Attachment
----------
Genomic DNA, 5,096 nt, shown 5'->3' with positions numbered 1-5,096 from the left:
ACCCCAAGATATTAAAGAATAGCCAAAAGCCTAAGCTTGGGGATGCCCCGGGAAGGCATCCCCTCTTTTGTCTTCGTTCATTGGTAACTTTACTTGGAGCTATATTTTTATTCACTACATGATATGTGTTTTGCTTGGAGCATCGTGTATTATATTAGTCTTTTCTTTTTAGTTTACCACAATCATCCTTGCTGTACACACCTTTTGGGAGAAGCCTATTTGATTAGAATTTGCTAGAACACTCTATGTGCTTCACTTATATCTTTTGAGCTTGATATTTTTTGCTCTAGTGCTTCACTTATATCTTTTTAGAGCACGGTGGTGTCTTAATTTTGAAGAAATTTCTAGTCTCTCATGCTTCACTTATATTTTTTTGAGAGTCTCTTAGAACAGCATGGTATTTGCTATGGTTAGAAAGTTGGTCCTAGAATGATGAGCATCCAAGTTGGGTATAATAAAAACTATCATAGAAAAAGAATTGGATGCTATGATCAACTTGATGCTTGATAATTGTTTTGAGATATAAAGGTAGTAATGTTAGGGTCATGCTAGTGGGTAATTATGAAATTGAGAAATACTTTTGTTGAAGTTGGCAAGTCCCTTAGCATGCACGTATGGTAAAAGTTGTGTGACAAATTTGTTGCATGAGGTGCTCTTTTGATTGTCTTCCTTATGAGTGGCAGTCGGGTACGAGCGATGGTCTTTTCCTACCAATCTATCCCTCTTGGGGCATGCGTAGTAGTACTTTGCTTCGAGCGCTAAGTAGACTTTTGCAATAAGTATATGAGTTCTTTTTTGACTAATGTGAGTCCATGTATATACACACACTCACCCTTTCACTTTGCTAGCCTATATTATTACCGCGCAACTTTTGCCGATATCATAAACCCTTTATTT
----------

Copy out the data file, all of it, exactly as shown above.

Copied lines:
Genomic DNA, 5,096 nt, shown 5'->3' with positions numbered 1-5,096 from the left:
ACCCCAAGATATTAAAGAATAGCCAAAAGCCTAAGCTTGGGGATGCCCCGGGAAGGCATCCCCTCTTTTGTCTTCGTTCATTGGTAACTTTACTTGGAGCTATATTTTTATTCACTACATGATATGTGTTTTGCTTGGAGCATCGTGTATTATATTAGTCTTTTCTTTTTAGTTTACCACAATCATCCTTGCTGTACACACCTTTTGGGAGAAGCCTATTTGATTAGAATTTGCTAGAACACTCTATGTGCTTCACTTATATCTTTTGAGCTTGATATTTTTTGCTCTAGTGCTTCACTTATATCTTTTTAGAGCACGGTGGTGTCTTAATTTTGAAGAAATTTCTAGTCTCTCATGCTTCACTTATATTTTTTTGAGAGTCTCTTAGAACAGCATGGTATTTGCTATGGTTAGAAAGTTGGTCCTAGAATGATGAGCATCCAAGTTGGGTATAATAAAAACTATCATAGAAAAAGAATTGGATGCTATGATCAACTTGATGCTTGATAATTGTTTTGAGATATAAAGGTAGTAATGTTAGGGTCATGCTAGTGGGTAATTATGAAATTGAGAAATACTTTTGTTGAAGTTGGCAAGTCCCTTAGCATGCACGTATGGTAAAAGTTGTGTGACAAATTTGTTGCATGAGGTGCTCTTTTGATTGTCTTCCTTATGAGTGGCAGTCGGGTACGAGCGATGGTCTTTTCCTACCAATCTATCCCTCTTGGGGCATGCGTAGTAGTACTTTGCTTCGAGCGCTAAGTAGACTTTTGCAATAAGTATATGAGTTCTTTTTTGACTAATGTGAGTCCATGTATATACACACACTCACCCTTTCACTTTGCTAGCCTATATTATTACCGCGCAACTTTTGCCGATATCATAAACCCTTTATTT